Strong air freight demand in November

The International Air Transport Association (IATA) published data showing that total air cargo traffic was up 6.1%  y-o-y in November, with international traffic up 6.7%, and domestic traffic up 2.6%. This is the eighth consecutive month of year-over-year increases, although five of those eight gains were 1.4% or less, and cargo traffic for the first eleven months of 2013 was up just 1.4% over the same period in 2012.

But despite the fact that the 2012 comparisons are fairly soft (cargo traffic in 2012 was down 1.5% from 2011), it now seems safe to say that we are beginning to see a turnaround in air freight demand. How significant a turnaround remains to be seen, but with the US economy gradually strengthening, and with economic or political meltdown no longer seeming likely in Europe, there is reason to be optimistic.

Another point that should be cause for optimism is that unlike past months when increased traffic flown by carriers in the Middle East barely compensated for declines elsewhere, October and November saw gains reported by carriers from all four of the major regions – Asia/Pacific, Europe, the Middle East, and North America. As can be seen in the chart, carriers based in the Middle East continue to report strong double-digit gains in their traffic, but for the first time in almost two years, these gains are not coming at the expense of carriers from Europe,  Asia, and North America.

However, while demand growth in the last few months has been solid, the long-term picture is still unclear.  Assuming that the trend of recent months continues in December, the growth in air cargo traffic from 2012 to 2013 will be just under 2%. Which is very much in line with the overall compound annual growth rate of 1.7% in the six years since 2007. What lies ahead? We don’t have a reliable crystal ball, but absent some unexpected economic or political upheaval, Cargo Facts expects solid growth over next few years.

Asia-Pacific: Carriers from the Asia-Pacific region reported their cargo traffic up 4.9% in November, well up from the 1.8% growth in October. According to IATA, the expansion was fueled by a rebound in Asian trade volumes and the improving Chinese economy, with stronger demand for Asian manufactured goods in North America and Europe also buoying the growth. In IATA’s words: “The jump in demand among the Asia-Pacific carriers – which account for some 40% of the global market – is a good indicator for the broader air freight improvements in the coming months. For the year through November, the region’s carriers reported cargo traffic down 1.0%.

Middle East: As we have often reported, the rapid expansion of the long-haul fleets of the four big carriers from the Gulf Region – Emirates, Etihad, Qatar, and Saudia – combined with the strategic location of their hubs, has allowed them to take a rapidly increasing share of the traffic flowing on all the major trade lanes connecting Europe, Asia, Africa, and the CIS. This trend continued in November, with the region’s carriers reporting traffic up 16.6% for the month and 13.1% for the year-to-date.

Europe: As the European economy continues its gradual improvement, cargo demand reported by the region’s airlines is improving along with it – up 8.0% y-o-y in November. Not all carriers are benefitting equally, however. As we have previously pointed out, of the big three legacy carriers , only Lufthansa is reporting consistent y-o-y increases in cargo traffic in recent months (up 5.5% in November). Air France-KLM continued its long-term pattern of decline, with traffic down 0.4% in November; and IAG actually reported a small (1.5%) gain after over a year of big declines. However, while carriers like Air France-KLM and IAG may not be doing well, their poor performance has been made up for by gains at other carriers. Turkish Airlines, for example, is expanding its fleet and network in the same way as the big Middle Eastern carriers, and has put a strong emphasis on its cargo operations. Turkish reported its cargo volume up 34.6% in November and 20.5% for the first eleven months of 2013.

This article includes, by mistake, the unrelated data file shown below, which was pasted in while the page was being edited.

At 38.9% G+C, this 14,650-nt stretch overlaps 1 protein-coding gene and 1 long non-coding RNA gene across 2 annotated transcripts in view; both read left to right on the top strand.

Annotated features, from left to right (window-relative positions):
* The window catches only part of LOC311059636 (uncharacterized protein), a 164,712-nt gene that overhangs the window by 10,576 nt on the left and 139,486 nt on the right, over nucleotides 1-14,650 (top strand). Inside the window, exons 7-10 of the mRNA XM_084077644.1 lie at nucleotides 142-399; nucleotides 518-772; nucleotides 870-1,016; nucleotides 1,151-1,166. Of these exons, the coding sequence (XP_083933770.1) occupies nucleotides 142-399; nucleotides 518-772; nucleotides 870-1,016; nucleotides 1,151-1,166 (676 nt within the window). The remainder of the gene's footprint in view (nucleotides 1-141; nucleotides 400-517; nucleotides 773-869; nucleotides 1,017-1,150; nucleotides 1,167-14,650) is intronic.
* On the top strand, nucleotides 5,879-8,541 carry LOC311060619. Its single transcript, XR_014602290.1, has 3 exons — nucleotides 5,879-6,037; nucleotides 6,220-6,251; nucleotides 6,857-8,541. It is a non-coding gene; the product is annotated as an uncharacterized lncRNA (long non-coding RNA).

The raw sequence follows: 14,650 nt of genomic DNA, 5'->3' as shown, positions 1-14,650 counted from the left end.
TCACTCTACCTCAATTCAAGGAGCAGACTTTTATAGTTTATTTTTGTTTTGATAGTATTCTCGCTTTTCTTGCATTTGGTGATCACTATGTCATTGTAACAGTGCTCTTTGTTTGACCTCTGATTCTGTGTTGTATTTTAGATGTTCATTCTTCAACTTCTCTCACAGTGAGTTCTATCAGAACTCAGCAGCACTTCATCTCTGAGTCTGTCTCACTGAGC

North America: The huge amount of US domestic cargo carried by FedEx and UPS makes this region different from all others, but in November North American carriers reported their cargo traffic up 2.5%. Two of the big legacy passenger carriers, Delta and United, reported mid-single-digit gains, while American continued its very strong performance of recent months with November cargo traffic up 16.7%. However, despite the solid gains in October and November, North American carriers reported their cargo traffic down 0.4% for the first eleven months of this year.

Latin America: LATAM, the region’s biggest carrier, reported a 2.3% drop in cargo traffic in October, but IATA nonetheless reported total cargo traffic flown by Latin American carriers almost flat with November 2012. For the first eleven months of 2013, the region’s carriers reported their cargo traffic up 3.2% – the second highest regional growth rate behind only the Middle East.

Africa: After reporting solid growth in the first half of 2013, African carriers have seen their cargo traffic decline in recent months, and the trend continued in November with a 1.2% y-o-y drop for the region’s carriers. However, this is not due to problems with the African economy, as trade volumes for the region continue to increase and local economies are seeing fast growth. Rather, African carriers are losing market share to carriers based in the Middle East, Europe, and Asia. The Gulf-based carriers in particular are offering vast amounts of belly space as they ramp up passenger service to African destinations, and much of the cargo moving into and out of Africa is now flying in 777-300ER and A330 passenger jets operated by carriers such as Emirates, Etihad, and Saudia.

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